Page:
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Evan Edmond

DPhil Student: From August 2018

Evan is part of our lab for a 3-year D.Phil. programme funded by the Association of British Neurologists/Dunhill Medical Trust Clinical Research Training Fellowship. He is supervised by Martin Turner at NDCN in collaboration with Charlotte Stagg at FMRIB/OHBA. 

Evan's research focuses on neuroimaging in amyotrophic lateral sclerosis (ALS). ALS is a condition involving degeneration of the motor system of the brain and spinal cord. At least 5000 people in the UK live with ALS, and many more bear the physical and emotional burden of their care. The average time from first symptoms to death is 3 years. Around 10% of all cases of ALS are caused by a specific mutation in the C9orf72 gene, with genetic therapies in active development. Validated non-invasive biomarkers will be required to monitor disease activity and response to therapy.

The motor system is over-active in ALS, referred to as cortical hyperexcitability. This is thought to be an important driver of neurodegeneration. Evan will apply multimodal MRI techniques to investigate cortical hyperexcitability. Understanding this process better may yield imaging features that improve early diagnosis of the disease (potentially before symptoms develop), allowing for neuroprotective strategies.

Adam Al-Diwani

DPhil Student: From January 2017

Adam is a psychiatrist in training taking time out of his clinical programme to complete a 3 year Wellcome DPhil Training Fellowship, supported by the Oxford Biomedical Research Centre. He is supervised by Belinda Lennox in Psychiatry and Sarosh Irani in NDCN in collaboration with Charlie Stagg and her team in OHBA/FMRIB. 

Adam's research focuses on a group of conditions called autoimmune encephalitis, which are caused by antibodies that target crucial synaptic signalling molecules including NMDA, AMPA, and GABA receptors.  Patients will frequently present to psychiatrists with rapidly developing alterations in mental state including psychosis, anxiety and mood changes such as mania and depression, before later developing ‘neurological’ features such as seizures, movement disorders and coma. Rather than being mere markers of the disease state, it is fairly clear that in these patients that ‘neuronal surface antibodies' are directly responsible for the disease.  However there is an emerging group of patients with the same antibodies with a psychiatric illness only. Treatment decisions here are challenging and Adam is interested in developing biomarkers to inform clinical management.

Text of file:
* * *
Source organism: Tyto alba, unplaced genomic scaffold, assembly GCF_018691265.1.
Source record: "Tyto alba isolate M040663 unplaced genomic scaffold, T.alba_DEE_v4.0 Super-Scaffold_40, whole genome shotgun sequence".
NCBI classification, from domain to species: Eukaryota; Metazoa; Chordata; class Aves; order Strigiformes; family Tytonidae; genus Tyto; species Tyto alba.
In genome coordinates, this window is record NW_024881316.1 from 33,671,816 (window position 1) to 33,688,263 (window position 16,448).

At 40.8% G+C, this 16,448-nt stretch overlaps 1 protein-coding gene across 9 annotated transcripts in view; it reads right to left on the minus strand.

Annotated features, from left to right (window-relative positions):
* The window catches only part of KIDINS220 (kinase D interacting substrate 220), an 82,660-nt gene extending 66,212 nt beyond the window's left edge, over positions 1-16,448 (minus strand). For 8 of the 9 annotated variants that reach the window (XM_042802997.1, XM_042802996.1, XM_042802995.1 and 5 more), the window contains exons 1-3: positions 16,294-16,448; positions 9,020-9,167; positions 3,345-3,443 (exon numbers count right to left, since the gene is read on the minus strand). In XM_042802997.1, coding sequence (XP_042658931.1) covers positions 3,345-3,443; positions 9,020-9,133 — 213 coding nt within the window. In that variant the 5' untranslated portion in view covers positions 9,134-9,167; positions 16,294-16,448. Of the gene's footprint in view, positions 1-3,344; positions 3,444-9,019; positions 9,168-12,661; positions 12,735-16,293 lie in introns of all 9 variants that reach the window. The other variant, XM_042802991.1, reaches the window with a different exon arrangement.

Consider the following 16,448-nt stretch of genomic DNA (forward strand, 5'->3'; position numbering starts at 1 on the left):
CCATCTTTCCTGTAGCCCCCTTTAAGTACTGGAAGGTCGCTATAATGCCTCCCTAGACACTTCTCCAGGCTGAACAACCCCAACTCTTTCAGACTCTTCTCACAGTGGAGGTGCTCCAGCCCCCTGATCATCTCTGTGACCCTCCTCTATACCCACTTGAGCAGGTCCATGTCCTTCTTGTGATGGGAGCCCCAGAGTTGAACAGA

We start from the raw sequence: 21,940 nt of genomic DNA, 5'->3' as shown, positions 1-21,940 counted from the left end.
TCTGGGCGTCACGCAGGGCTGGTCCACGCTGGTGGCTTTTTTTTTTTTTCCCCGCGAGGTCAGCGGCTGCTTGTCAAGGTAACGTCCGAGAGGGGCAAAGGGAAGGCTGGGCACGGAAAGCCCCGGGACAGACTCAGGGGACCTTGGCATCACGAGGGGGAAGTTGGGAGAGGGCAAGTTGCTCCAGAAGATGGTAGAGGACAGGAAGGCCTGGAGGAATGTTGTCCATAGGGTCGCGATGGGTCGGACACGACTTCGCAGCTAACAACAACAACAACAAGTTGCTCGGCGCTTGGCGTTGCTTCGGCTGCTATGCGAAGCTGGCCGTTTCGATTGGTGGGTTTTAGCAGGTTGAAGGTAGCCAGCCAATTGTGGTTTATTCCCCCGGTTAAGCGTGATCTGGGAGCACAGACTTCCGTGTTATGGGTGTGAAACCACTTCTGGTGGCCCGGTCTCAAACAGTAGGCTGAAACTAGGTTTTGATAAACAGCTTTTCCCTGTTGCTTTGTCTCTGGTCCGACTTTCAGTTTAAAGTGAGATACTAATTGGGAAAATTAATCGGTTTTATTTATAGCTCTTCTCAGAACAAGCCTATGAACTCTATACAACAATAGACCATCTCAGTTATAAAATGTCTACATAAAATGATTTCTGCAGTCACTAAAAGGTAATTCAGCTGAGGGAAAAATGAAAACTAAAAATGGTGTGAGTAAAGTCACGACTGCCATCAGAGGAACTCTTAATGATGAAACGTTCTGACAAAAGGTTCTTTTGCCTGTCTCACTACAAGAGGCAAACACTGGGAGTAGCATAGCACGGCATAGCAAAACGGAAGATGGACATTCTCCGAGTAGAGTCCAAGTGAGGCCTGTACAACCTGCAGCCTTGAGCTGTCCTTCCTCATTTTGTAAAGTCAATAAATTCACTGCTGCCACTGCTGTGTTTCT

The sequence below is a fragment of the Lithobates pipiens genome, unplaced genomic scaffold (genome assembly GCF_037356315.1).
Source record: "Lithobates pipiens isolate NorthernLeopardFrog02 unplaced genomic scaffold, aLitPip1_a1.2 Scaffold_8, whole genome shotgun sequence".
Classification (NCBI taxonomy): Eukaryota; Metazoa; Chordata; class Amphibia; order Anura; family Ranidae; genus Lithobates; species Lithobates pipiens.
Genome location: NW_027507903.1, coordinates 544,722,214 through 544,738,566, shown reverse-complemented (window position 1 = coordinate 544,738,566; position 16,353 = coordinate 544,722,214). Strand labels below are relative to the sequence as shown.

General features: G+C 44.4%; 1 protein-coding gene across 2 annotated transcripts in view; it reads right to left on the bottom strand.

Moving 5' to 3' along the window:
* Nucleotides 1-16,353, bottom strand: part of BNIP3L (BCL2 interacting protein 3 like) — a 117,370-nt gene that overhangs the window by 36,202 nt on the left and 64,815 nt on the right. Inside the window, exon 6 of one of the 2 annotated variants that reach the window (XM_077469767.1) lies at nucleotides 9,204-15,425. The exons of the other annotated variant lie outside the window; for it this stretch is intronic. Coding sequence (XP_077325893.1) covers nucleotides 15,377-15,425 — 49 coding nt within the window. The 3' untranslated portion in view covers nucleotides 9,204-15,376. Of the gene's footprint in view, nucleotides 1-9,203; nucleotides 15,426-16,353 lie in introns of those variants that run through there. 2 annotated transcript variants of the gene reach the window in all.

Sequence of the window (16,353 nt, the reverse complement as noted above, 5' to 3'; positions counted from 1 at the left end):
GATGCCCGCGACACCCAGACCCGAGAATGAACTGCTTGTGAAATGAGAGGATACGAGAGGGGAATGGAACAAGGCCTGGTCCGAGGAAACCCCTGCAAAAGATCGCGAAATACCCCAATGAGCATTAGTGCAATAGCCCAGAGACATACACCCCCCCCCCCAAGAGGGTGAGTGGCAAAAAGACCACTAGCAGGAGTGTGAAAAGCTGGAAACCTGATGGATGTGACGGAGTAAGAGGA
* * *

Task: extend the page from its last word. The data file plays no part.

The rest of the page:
His research will compare people with NMDA receptor antibodies with autoimmune encephalitis to psychosis only, and to psychosis only without the antibodies. Alongside laboratory immunology, he plans to use multi-modal MRI techniques on a cohort entering a randomised controlled trial of immunotherapy, to explore differences in network connectivity between these groups at baseline and whether this is improved with immunotherapy differentially to placebo.

 

Ioana Grigoras

MSc Neuroscience: April - June 2018

Ioana is working within our lab as part of her MSc in Neuroscience, supervised by Charlotte Stagg with day-to-day supervision from Ainslie Johnstone.  Her project investigated the effect of Baclofen (a GABA agonist) on motor learning, and physiological measures of cortical excitability measured using TMS.  Ioana will be starting a DPhil in the Physiological Neuroimaging Group from October 2018.

 

Caroline Lea-CarnALL

MRC Research Fellow

Caroline is an MRC Research Fellow based at the University of Manchester. Her current research is focussed on understanding mechanisms of plasticity in the human somatosensory cortex. Her research combines experimental work involving non-invasive brain stimulation with psychophysics testing and mathematical modelling. She is particularly interested in the dynamics of cortical networks in both healthy and diseased brains and have successfully applied a combination of quantitative mathematical modelling techniques and neuroimaging data to furthering our understanding in this field.

Her work uses a combination of EEG, fMRI and MR spectroscopy to measure changes in neural dynamics in response to stimuli such as tACS or repetitive tactile stimulation. At the same time, She is developing mathematical models to try to explain the biochemical mechanisms that underpin plasticity in response to stimulation. The models are used to make predictions which are, in turn, testable experimentally. Ultimately, it is hoped that modelling work of this kind will optimise non-invasive brain stimulation and aid both clinicians and researchers working in this field.

Find out more about Caroline's work and her MRC Award here.

Elisabeth rounis


Elisabeth is a Clinical Lecturer in Neurology who will be joining the group from February 2017.

Find out more about her research here